Yellowstone provides a valuable area for the study of reptiles. Information about the status and trends of reptiles here may shed light on declines documented in other high-elevation protected areas of the western United States. Many reptiles congregate to breed or overwinter, and they can be adversely affected by disturbance or loss of key sites.
Koch, E.D. and C.R. Peterson. 1995. Amphibians & reptiles of Yellowstone and Grand Teton national parks. Salt Lake City: Univ. of Utah Press.
Parker, J. and S. Anderson. 2001. Identification guide to the herptiles of Wyoming. Cheyenne, WY: Wyoming Game and Fish Department.
Patla, D.A. and C.R. Peterson. 1999. Are amphibians declining in Yellowstone National Park? Yellowstone Science. 7(1): 2–11.
Stebbins, R.C. 2003. A field guide to Western reptiles and amphibians. 3rd edition. Boston: Houghton-Mifflin Co.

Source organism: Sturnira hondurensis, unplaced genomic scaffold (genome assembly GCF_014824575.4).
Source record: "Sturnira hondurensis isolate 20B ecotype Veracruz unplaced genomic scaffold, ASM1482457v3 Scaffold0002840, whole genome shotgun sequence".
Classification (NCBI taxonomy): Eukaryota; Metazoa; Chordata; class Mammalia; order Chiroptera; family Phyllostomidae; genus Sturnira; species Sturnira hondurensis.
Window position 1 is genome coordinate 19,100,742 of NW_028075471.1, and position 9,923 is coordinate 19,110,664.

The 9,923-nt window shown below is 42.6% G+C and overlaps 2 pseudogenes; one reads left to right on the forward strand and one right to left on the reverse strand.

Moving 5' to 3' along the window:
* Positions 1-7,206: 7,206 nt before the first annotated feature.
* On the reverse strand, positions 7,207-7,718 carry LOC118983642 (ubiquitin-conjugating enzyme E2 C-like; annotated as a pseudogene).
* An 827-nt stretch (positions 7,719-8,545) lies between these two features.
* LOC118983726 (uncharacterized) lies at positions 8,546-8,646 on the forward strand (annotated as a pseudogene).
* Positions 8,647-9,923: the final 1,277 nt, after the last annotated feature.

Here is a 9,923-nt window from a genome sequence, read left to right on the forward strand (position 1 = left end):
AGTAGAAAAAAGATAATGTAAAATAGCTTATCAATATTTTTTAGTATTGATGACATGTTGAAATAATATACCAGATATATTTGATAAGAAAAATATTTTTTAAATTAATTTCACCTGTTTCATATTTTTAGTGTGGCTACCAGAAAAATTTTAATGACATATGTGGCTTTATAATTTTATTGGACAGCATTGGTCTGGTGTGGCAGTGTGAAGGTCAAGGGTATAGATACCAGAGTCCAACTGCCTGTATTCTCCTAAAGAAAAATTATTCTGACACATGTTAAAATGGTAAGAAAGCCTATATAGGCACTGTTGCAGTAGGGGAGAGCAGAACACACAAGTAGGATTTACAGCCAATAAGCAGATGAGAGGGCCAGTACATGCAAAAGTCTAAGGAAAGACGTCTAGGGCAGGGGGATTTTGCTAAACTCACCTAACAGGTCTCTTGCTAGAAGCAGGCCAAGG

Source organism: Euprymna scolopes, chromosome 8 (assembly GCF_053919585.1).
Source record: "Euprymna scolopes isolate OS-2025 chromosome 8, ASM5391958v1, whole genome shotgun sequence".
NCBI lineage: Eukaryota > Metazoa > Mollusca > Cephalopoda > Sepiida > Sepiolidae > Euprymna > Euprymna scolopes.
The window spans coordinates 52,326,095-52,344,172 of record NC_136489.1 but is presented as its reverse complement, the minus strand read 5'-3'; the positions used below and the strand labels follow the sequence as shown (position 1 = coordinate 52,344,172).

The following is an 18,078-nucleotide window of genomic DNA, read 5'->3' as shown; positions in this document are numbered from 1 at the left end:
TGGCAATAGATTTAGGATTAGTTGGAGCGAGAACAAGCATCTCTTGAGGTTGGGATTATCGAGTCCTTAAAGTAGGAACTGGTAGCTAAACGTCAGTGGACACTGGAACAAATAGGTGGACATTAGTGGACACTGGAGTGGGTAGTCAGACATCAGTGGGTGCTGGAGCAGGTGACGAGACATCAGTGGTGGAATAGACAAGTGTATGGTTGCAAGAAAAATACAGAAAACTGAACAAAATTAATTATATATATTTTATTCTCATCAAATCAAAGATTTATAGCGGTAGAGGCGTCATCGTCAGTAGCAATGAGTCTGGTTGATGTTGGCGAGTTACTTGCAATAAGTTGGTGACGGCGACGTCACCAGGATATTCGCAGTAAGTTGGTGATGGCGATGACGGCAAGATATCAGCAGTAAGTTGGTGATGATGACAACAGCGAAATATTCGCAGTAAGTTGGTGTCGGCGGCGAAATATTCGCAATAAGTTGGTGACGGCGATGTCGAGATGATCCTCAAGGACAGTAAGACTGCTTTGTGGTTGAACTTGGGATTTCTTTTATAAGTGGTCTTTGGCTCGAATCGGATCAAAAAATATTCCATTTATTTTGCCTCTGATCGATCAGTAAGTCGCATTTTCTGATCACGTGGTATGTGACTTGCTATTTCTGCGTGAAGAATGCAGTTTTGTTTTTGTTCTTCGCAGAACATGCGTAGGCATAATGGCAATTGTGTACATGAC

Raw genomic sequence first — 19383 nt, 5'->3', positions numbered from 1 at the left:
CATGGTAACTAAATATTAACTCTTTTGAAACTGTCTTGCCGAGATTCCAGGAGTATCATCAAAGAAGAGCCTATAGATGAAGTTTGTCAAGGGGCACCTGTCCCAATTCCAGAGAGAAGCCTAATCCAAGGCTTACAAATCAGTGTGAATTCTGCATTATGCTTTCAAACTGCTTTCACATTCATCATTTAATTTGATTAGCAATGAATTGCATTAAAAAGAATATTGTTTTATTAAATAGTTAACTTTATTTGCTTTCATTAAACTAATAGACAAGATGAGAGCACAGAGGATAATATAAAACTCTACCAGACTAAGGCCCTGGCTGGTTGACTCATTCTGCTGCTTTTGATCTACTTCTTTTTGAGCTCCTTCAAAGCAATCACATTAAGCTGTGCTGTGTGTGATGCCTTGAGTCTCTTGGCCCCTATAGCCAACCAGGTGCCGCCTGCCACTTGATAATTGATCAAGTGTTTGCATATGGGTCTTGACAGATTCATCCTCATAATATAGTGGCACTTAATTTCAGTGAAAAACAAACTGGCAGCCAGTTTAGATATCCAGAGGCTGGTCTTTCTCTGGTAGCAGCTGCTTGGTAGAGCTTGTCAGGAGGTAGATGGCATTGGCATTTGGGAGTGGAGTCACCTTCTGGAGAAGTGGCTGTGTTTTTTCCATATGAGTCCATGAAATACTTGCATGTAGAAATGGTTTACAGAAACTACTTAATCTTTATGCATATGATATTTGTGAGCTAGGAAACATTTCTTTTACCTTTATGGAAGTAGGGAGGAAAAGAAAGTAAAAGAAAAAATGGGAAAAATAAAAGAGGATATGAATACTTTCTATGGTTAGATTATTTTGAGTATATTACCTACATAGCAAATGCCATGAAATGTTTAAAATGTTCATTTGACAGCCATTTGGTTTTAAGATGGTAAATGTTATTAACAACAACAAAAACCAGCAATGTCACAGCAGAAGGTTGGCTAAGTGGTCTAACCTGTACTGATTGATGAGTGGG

Bullsnakes are often mistaken for rattlesnakes because of their appearance and behavior.
Prairie rattlesnakes are the only dangerously venomous snakes in Yellowstone.
Rubber boas are usually found in rocky areas near streams or rivers with nearby shrubs or trees.
The sagebrush lizard is the only lizard in Yellowstone.
Common gartersnakes are only found in southern parts of the park.
Terrestrial gartersnakes are the most common reptile in Yellowstone.
Learn about the park's abundant and diverse species—67 mammals, 330 birds, 16 fish, 5 amphibians, and 6 reptiles.
Last updated: February 1, 2021